Log In

Forgot Password?

OR

Not a member? Continue as a nonmember.

Become a Member

By becoming a member of the AAN, you can receive exclusive information to help you at every stage of your career. Benefits include:

Join Now See All Benefits

Loading... please wait

Abstract Details

Feasibility and Utility of Electrophysiology-Based DBS Programming in Clinical Practice.
Movement Disorders
P10 - Poster Session 10 (8:00 AM-9:00 AM)
5-013

DBS is an effective tool that requires labor-intensive programming by experienced clinicians. Recent technological advances allow the detection of the LFP in the beta-band (13-30Hz), a marker which has been shown to correlate with severity of bradykinesia and rigidity.

We aim to describe the utility of local field potential (LFP)-based deep brain stimulation (DBS) programming in clinical practice, in patients with DBS implants for Parkinson’s Disease (PD).

Eleven PD patients with bilateral implants containing LFP-sensing capability were assessed in clinic off medication and off stimulation to detect the beta peaks. Patients were programmed using standard of care monopolar review. Subsequently, stimulation was activated using the contact with highest beta signal, and beta power modulation in response to stimulation was analyzed. Clinical response was assessed using objective motor scores and patient-reported improvement.

The majority of the patients had prominent beta peaks in the 13-30 Hz range while off meds and off stimulation. Activation of stimulation was associated with a decrease in beta band power. The best clinical contact correlated with the highest beta peak band in 19 out of the 22 leads, measured in the 11 patients studied.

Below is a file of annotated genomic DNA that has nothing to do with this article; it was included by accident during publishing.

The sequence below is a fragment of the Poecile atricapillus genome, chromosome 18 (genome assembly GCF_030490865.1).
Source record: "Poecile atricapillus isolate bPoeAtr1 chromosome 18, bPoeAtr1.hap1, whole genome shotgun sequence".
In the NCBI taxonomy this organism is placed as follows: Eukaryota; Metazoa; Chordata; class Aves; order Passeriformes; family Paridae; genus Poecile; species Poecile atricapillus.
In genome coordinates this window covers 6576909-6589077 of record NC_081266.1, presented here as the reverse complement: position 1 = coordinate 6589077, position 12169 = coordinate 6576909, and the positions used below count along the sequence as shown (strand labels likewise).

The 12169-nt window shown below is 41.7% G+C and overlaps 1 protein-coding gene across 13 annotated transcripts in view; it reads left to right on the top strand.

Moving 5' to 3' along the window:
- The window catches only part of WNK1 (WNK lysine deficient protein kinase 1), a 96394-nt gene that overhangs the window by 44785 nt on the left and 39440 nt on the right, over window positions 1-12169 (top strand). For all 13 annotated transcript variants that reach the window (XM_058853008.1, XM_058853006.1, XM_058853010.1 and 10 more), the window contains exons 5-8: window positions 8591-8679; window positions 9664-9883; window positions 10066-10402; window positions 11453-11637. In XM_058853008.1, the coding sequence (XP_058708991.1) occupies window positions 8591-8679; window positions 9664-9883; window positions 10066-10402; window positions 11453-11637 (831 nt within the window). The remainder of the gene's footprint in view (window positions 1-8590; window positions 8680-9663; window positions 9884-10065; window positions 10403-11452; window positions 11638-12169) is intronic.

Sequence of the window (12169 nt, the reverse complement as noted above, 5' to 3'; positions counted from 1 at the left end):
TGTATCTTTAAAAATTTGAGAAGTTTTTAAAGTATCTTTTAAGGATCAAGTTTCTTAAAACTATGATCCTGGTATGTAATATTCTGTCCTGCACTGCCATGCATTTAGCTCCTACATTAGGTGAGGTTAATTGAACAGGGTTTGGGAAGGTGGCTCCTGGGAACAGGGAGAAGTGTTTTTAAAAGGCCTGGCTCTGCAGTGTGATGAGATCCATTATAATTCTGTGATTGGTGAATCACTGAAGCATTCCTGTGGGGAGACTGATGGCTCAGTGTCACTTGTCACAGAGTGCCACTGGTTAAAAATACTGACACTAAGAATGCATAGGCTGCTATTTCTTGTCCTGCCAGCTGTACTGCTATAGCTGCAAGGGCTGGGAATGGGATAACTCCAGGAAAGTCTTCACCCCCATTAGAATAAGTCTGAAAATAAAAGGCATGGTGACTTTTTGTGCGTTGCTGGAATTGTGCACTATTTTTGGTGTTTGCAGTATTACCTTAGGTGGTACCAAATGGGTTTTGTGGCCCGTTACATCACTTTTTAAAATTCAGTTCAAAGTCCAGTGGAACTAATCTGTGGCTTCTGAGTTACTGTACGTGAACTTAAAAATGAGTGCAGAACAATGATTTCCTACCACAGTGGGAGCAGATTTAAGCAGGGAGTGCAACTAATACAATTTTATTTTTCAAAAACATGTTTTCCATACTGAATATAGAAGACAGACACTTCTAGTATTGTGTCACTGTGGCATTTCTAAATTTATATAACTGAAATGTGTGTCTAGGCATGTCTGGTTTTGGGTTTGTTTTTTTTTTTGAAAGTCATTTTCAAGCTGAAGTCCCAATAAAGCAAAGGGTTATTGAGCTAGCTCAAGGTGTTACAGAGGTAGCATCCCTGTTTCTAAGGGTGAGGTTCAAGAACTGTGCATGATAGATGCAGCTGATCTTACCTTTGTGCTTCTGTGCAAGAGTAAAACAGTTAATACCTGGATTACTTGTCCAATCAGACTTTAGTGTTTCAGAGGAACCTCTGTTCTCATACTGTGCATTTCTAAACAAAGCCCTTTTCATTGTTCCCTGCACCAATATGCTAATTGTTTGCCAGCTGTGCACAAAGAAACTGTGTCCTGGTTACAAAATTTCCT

In this case-series of PD patients, DBS programming using LFP-sensing seems to be feasible. We have identified a strong correlation between clinical improvement and reduced ß-band activity. Our initial analysis has not yet captured the effects of the programming over an extended period, nor the long-term effects on ß-band activity. Our future goals are to capture more data over time in an expanded cohort allowing for longitudinal analysis and a blinded, randomized-controlled comparison.

Authors/Disclosures
Dylan Franco Del Papa, MD
PRESENTER
Dr. Del Papa has nothing to disclose.
Matthew Feldman, MD (Movement Disorders Fellowship - University of Miami) Dr. Feldman has nothing to disclose.
Sarah Marmol, MD Dr. Marmol has nothing to disclose.
Jonathan Jagid Jonathan Jagid has received personal compensation in the range of $500-$4,999 for serving as a Consultant for Medtronic Inc. The institution of Jonathan Jagid has received research support from Boston Scientific. The institution of Jonathan Jagid has received research support from Medtronic Inc.
Ihtsham Haq, MD, FAAN (University of Miami Miller School of Medicine) The institution of Dr. Haq has received research support from NINDS. The institution of Dr. Haq has received research support from the Parkinson's Foundation. The institution of Dr. Haq has received research support from NIMH. Dr. Haq has a non-compensated relationship as a consultant with Medtronics that is relevant to AAN interests or activities. Dr. Haq has a non-compensated relationship as a consultant with Boston Scientific that is relevant to AAN interests or activities. Dr. Haq has a non-compensated relationship as a consultant with Abbott that is relevant to AAN interests or activities.
Corneliu C. Luca, MD (University of Miami) Dr. Luca has received personal compensation in the range of $5,000-$9,999 for serving as a Consultant for Boston Scientific. Dr. Luca has received personal compensation in the range of $10,000-$49,999 for serving as a Consultant for Signant Health.